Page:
12-16 “So the father divided the property between them. It wasn’t long before the younger son packed his bags and left for a distant country. There, undisciplined and dissipated, he wasted everything he had. After he had gone through all his money, there was a bad famine all through that country and he began to hurt. He signed on with a citizen there who assigned him to his fields to slop the pigs. He was so hungry he would have eaten the corncobs in the pig slop, but no one would give him any.
17-20 “That brought him to his senses. He said, ‘All those farmhands working for my father sit down to three meals a day, and here I am starving to death. I’m going back to my father. I’ll say to him, Father, I’ve sinned against God, I’ve sinned before you; I don’t deserve to be called your son. Take me on as a hired hand.’ He got right up and went home to his father.
20-21 “When he was still a long way off, his father saw him. His heart pounding, he ran out, embraced him, and kissed him. The son started his speech: ‘Father, I’ve sinned against God, I’ve sinned before you; I don’t deserve to be called your son ever again.’
22-24 “But the father wasn’t listening. He was calling to the servants, ‘Quick. Bring a clean set of clothes and dress him. Put the family ring on his finger and sandals on his feet. Then get a grain-fed heifer and roast it. We’re going to feast! We’re going to have a wonderful time! My son is here—given up for dead and now alive! Given up for lost and now found!’ And they began to have a wonderful time.
25-27 “All this time his older son was out in the field. When the day’s work was done he came in. As he approached the house, he heard the music and dancing. Calling over one of the houseboys, he asked what was going on. He told him, ‘Your brother came home. Your father has ordered a feast—barbecued beef!—because he has him home safe and sound.’
28-30 “The older brother stalked off in an angry sulk and refused to join in. His father came out and tried to talk to him, but he wouldn’t listen. The son said, ‘Look how many years I’ve stayed here serving you, never giving you one moment of grief, but have you ever thrown a party for me and my friends? Then this son of yours who has thrown away your money on whores shows up and you go all out with a feast!’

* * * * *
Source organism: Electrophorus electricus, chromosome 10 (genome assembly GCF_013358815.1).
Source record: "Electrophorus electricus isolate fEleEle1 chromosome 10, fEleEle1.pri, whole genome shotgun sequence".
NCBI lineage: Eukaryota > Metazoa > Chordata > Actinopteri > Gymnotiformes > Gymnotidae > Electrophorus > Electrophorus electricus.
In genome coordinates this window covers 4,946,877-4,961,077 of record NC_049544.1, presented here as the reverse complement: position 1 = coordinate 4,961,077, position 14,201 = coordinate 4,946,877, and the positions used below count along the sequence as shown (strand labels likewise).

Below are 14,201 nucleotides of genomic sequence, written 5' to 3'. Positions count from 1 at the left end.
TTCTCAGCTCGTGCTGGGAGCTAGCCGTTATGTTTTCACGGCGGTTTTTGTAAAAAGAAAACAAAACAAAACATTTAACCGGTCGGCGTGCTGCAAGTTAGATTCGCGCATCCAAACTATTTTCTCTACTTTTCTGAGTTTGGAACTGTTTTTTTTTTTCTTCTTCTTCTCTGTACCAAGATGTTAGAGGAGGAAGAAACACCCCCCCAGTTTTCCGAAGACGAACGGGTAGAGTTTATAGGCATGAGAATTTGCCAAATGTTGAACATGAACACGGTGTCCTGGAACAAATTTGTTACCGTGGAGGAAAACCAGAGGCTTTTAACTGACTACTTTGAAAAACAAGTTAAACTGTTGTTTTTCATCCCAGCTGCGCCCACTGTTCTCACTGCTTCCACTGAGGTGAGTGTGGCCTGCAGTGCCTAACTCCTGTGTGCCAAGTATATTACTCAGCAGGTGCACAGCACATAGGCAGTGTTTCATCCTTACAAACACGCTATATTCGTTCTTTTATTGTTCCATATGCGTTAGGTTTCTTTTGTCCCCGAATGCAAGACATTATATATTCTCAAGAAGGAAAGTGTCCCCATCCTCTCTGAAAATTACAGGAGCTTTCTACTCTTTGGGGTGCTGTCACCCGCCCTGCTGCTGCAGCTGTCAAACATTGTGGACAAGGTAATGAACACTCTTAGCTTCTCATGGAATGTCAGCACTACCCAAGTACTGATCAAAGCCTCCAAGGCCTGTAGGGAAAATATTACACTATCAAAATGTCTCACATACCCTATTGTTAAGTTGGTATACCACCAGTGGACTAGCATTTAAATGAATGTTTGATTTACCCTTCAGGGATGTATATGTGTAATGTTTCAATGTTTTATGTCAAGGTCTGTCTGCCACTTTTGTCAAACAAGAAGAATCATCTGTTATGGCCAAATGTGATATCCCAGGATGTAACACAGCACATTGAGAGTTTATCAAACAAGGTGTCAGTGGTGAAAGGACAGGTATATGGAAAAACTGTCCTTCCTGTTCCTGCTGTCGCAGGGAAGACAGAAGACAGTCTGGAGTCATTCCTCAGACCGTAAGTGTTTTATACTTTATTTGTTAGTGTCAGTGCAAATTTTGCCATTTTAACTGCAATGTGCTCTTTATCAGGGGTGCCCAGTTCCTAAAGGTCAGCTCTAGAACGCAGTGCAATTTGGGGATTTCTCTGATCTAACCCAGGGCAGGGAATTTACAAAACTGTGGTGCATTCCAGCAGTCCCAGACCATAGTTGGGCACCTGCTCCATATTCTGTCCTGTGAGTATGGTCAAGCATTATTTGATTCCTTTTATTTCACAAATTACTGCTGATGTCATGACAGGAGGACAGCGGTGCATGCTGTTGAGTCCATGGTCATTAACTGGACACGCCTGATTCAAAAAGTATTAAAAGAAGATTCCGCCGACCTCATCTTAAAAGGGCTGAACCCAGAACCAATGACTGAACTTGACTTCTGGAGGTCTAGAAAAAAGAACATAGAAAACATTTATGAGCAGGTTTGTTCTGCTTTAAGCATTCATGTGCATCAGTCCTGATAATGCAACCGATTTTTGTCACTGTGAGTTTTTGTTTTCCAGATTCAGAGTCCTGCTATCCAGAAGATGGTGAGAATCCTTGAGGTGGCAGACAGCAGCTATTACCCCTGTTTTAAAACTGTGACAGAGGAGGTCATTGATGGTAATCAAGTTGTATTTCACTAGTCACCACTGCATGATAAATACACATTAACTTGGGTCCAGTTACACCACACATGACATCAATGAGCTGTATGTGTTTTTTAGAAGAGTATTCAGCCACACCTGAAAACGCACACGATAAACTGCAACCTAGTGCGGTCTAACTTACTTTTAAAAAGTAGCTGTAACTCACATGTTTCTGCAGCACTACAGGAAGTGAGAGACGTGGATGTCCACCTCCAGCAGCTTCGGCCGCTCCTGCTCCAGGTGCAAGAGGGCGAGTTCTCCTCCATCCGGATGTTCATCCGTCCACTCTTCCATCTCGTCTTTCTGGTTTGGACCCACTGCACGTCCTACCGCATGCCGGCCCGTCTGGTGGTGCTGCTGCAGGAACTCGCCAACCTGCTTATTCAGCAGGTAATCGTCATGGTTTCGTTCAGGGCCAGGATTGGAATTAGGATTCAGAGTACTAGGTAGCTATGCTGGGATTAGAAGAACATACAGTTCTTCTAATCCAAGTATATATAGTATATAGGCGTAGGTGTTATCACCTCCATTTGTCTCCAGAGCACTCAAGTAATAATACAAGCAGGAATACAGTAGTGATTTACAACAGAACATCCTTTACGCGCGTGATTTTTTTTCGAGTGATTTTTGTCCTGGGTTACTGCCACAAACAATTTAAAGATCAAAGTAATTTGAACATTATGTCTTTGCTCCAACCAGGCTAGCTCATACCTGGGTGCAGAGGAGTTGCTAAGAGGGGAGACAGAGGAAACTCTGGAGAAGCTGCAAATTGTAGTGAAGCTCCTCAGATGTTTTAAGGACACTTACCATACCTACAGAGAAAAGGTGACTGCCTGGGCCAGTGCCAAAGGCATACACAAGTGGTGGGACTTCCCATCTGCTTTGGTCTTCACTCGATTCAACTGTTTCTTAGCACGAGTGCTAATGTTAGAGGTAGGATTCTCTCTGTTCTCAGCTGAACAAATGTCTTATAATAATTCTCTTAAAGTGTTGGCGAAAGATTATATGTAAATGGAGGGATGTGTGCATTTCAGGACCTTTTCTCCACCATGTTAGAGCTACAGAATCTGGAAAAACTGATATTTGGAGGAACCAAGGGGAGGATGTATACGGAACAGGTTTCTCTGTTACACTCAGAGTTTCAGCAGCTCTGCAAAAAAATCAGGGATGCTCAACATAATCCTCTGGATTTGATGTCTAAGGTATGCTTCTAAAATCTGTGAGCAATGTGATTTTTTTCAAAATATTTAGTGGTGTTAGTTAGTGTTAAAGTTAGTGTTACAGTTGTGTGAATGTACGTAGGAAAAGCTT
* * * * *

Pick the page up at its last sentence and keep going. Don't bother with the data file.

31-32 “His father said, ‘Son, you don’t understand. You’re with me all the time, and everything that is mine is yours—but this is a wonderful time, and we had to celebrate. This brother of yours was dead, and he’s alive! He was lost, and he’s found!’”
The Prodigal left home with Grace; he also received grace when he returned home. The Older Brother, resentful and angry, stayed at home with the Father “under the Law” and when the banquet was held, he heard the law repeated against him.
It is possible to be living either in Law or Grace and not be at one with the Father. In spite of the close fellowship available and the real relationship intact, the real fellowship with him, that is to be righteous, was missing. Self-righteousness hampers the possibility of being righteous. No one is saved by doctrine!
The theologians miss this; they can hammer away at what is wrong in our thinking, but what makes us right is not just our thinking but our relationship and fellowship to God Himself. That is our goal and our purposes. There are people out there with rotten theologies believing all kinds of nonsense, but they are right with God because they seek his face every day.
There are people out there who know the Bible page and verse, the Greek and the Hebrew, but there is a rotten place in their hearts, just like the older brother. Their sweet fellowship with the Father is gone even though they are with him all the time.
God gives us 70 years to make up our mind. God does not judge us until the very end. Let’s also realize this for ourselves and for others. He expects a response. It is all yours now.